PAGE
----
Studio Trigger’s labor of love, Little Witch Academia, is finally getting a TV series, and I couldn’t be more excited.

The story follows the adventures of three witches-in-training at the Luna Nova Magical Academy, where they try their best to stay out of trouble but cannot help their mischievous curiosity getting them into some desperate predicaments.

Lotte is the reserved, studious one; Sucy is the strange, disturbed one; and Akko is the spunky troublemaker. The setup revolves around Akko’s frustration that she does not come from a lineage of witchcraft–unlike the rest of her friends–and so does not have a natural gift for magic, be that witchcraft or flying on a broomstick. Instead, she idolizes Shiny Chariot, an impossibly glamorous entertainer that inspired her interest in magic, while the rest of the school mocks her for her fanaticism in such childish things.

But the project could just as well have been titled Young Animator Academia. Here is why.

The arrival of a television series is a monumental achievement for the project, which started off in an interesting way back in 2013, as a one-off short pilot. The short featured the characters running around in beautifully choreographed action scenes, joking with each other in outrageously expressive scenes of overacting. Overall, every movement had a particular energy that made it stand out among other animated works. Yet clearly, they were extensions of the lineage of the style showcased in Gurren Lagann and Panty & Stocking With Garterbelt, as Trigger was comprised in large part of former Gainax members.

The quality of animation that the newly formed Trigger was commanding for the original 23-minute short was such that, while the number of drawings for such a runtime in a typical Japanese production would average from 2,000 to 3,000, Little Witch Academia was made up of an astronomical 17,000. Director Yoh Yoshinori, in a talk event at the time, joked that this was possible because it was paid for with tax money.

This is because Little Witch Academia began life as a part of the 2013 “Anime Mirai” project funded by the Japanese Government’s Agency of Cultural Affairs, in which four studios (In 2013, apart from Trigger, they were Gonzo, Madhouse, and Zexcs) were each given a stipend to fund an animated short for the purpose of training the next generation of animators. In a sense, it was a special on-the-job training project specifically for young artists.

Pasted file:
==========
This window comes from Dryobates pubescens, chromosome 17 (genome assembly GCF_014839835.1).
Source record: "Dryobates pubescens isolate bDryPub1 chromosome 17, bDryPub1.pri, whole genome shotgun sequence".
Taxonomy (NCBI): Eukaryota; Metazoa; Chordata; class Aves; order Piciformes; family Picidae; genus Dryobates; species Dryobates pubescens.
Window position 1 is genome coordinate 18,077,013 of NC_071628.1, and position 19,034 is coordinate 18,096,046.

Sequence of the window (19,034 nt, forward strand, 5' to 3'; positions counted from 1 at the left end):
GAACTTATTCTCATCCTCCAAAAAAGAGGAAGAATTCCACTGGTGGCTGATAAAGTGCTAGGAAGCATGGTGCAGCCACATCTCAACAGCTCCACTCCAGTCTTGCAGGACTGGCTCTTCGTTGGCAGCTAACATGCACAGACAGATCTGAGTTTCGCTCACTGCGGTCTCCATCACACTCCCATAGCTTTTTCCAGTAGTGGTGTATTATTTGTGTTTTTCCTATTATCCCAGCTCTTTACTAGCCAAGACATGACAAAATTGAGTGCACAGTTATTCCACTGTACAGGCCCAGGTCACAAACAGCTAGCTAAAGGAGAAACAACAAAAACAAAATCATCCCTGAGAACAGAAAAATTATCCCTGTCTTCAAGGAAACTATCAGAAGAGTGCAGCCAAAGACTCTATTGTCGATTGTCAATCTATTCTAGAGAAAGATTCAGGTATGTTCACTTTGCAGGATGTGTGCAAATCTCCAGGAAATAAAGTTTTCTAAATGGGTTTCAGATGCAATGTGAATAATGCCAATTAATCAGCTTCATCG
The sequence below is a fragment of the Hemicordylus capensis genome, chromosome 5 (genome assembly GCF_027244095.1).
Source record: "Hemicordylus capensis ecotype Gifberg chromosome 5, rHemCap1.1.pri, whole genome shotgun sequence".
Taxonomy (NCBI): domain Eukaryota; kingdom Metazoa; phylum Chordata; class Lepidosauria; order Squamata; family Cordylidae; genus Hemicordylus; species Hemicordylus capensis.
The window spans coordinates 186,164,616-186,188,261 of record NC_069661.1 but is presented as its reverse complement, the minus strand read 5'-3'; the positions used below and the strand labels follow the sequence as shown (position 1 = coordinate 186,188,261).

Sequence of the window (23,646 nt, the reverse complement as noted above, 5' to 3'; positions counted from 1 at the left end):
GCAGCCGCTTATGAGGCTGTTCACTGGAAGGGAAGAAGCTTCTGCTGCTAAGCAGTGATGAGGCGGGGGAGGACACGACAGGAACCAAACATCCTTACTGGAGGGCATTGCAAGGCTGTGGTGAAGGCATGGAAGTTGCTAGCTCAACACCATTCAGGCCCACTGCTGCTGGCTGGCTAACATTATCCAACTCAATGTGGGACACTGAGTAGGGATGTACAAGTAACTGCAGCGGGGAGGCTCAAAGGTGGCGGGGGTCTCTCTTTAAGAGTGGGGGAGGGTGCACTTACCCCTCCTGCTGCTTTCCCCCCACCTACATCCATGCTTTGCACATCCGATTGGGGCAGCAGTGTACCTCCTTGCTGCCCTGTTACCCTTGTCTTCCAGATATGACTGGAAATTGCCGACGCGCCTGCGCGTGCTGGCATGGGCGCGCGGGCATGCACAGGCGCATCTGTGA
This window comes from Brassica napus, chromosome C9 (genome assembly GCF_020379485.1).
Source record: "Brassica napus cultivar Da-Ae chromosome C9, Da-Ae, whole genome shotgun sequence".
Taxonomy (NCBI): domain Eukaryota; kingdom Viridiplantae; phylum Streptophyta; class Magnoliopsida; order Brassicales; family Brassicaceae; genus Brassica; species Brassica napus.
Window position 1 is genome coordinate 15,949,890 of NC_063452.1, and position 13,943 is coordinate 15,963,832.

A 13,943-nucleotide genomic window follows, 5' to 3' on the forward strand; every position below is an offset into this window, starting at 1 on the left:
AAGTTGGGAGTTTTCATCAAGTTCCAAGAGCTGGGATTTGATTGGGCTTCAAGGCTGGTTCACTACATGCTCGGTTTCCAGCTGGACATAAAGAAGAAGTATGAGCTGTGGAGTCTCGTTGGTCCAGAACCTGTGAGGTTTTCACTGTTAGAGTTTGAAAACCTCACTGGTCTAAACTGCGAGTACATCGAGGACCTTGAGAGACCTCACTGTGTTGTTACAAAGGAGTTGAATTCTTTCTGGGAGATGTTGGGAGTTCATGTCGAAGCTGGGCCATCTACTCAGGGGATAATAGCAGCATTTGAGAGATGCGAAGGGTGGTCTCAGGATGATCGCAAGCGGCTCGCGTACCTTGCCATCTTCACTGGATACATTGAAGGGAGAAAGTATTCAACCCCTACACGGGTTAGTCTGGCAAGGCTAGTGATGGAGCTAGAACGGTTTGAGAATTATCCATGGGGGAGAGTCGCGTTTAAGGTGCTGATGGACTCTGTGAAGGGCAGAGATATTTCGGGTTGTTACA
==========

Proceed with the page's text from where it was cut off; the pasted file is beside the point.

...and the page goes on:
And here is Trigger’s original trailer for the Little Witch Academia short:

The short proved popular enough to spawn a proposal for a follow-up work almost immediately after, which eventually became Little Witch Academia: The Enchanted Parade. This new work would be longer in runtime and partially funded through Kickstarter.

In fact, due to enormous worldwide support, it met its target of USD $150,000 in only six hours. The final amount pledged was USD $625,518, not only allowing it to meet stretch goals but also making visible the demand within the potential global market for dynamic animation and design. This is something that surely pushed the viability of a full television series in the minds of sponsors and broadcasters who would have otherwise been wary of the potential risk for such an all-original project (i.e., not based on a manga or game). In fact, in an interview inside the brochure for Anime Mirai 2013, director Yoshinari confirms that he originally applied for the Anime Mirai project because it was very difficult to get plans for original anime such as Little Witch greenlit for television. Yoshinari says that it is a learning experience for him as well, as he felt a definite generation gap between himself and the young animators that he was training. He mentions that his own generation grew up with Urusei Yatsura and the like, productions in which the animators were working as they pleased, whereas young people now enter a work environment with a very rigid and diligent attitude. He tells them that they should loosen up more.

With the new TV series right around the corner, it will be fascinating to watch how a testbed for young craftsmen expanded into a full-blown franchise. I expect it will be enlightening to look back once it is over, having witnessed the evolution of a new framework for animation production, from government-sponsored training program to global crowdfunded experiment and, finally, a television series. And this will no doubt show in the visuals, too. One can already observe the progression between the first short and the second work.

Little Witch Academia premieres on January 8, 2017 and will be streaming on Netflix.

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